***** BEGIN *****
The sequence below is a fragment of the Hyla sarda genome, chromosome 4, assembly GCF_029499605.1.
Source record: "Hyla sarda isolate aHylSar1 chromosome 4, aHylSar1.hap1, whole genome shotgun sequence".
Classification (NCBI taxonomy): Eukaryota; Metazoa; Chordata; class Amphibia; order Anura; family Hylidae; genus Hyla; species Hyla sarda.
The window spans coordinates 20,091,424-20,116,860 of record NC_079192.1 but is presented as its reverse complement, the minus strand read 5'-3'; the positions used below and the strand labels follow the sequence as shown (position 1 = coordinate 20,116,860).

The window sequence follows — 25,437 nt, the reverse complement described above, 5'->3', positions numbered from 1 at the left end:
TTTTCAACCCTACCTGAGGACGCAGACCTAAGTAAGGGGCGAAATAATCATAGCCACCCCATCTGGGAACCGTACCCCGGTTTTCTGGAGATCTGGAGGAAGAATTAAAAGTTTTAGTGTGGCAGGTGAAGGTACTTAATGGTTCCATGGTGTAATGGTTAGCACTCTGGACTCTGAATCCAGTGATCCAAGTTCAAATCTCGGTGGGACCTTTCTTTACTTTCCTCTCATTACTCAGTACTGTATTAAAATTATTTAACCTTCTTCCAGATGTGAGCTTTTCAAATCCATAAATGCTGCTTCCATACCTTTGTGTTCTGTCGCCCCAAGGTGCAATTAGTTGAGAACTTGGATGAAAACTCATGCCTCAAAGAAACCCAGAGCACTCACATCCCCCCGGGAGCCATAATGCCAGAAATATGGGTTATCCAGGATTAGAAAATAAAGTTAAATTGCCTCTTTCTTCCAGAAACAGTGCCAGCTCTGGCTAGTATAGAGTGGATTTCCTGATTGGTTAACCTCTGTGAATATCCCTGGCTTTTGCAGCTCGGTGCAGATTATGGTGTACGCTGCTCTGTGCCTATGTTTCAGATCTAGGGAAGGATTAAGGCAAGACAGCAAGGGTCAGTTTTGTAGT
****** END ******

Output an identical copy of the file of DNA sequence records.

The sequence below is a fragment of the Hyla sarda genome, chromosome 4, assembly GCF_029499605.1.
Source record: "Hyla sarda isolate aHylSar1 chromosome 4, aHylSar1.hap1, whole genome shotgun sequence".
Classification (NCBI taxonomy): Eukaryota; Metazoa; Chordata; class Amphibia; order Anura; family Hylidae; genus Hyla; species Hyla sarda.
The window spans coordinates 20,091,424-20,116,860 of record NC_079192.1 but is presented as its reverse complement, the minus strand read 5'-3'; the positions used below and the strand labels follow the sequence as shown (position 1 = coordinate 20,116,860).

The window sequence follows — 25,437 nt, the reverse complement described above, 5'->3', positions numbered from 1 at the left end:
TTTTCAACCCTACCTGAGGACGCAGACCTAAGTAAGGGGCGAAATAATCATAGCCACCCCATCTGGGAACCGTACCCCGGTTTTCTGGAGATCTGGAGGAAGAATTAAAAGTTTTAGTGTGGCAGGTGAAGGTACTTAATGGTTCCATGGTGTAATGGTTAGCACTCTGGACTCTGAATCCAGTGATCCAAGTTCAAATCTCGGTGGGACCTTTCTTTACTTTCCTCTCATTACTCAGTACTGTATTAAAATTATTTAACCTTCTTCCAGATGTGAGCTTTTCAAATCCATAAATGCTGCTTCCATACCTTTGTGTTCTGTCGCCCCAAGGTGCAATTAGTTGAGAACTTGGATGAAAACTCATGCCTCAAAGAAACCCAGAGCACTCACATCCCCCCGGGAGCCATAATGCCAGAAATATGGGTTATCCAGGATTAGAAAATAAAGTTAAATTGCCTCTTTCTTCCAGAAACAGTGCCAGCTCTGGCTAGTATAGAGTGGATTTCCTGATTGGTTAACCTCTGTGAATATCCCTGGCTTTTGCAGCTCGGTGCAGATTATGGTGTACGCTGCTCTGTGCCTATGTTTCAGATCTAGGGAAGGATTAAGGCAAGACAGCAAGGGTCAGTTTTGTAGT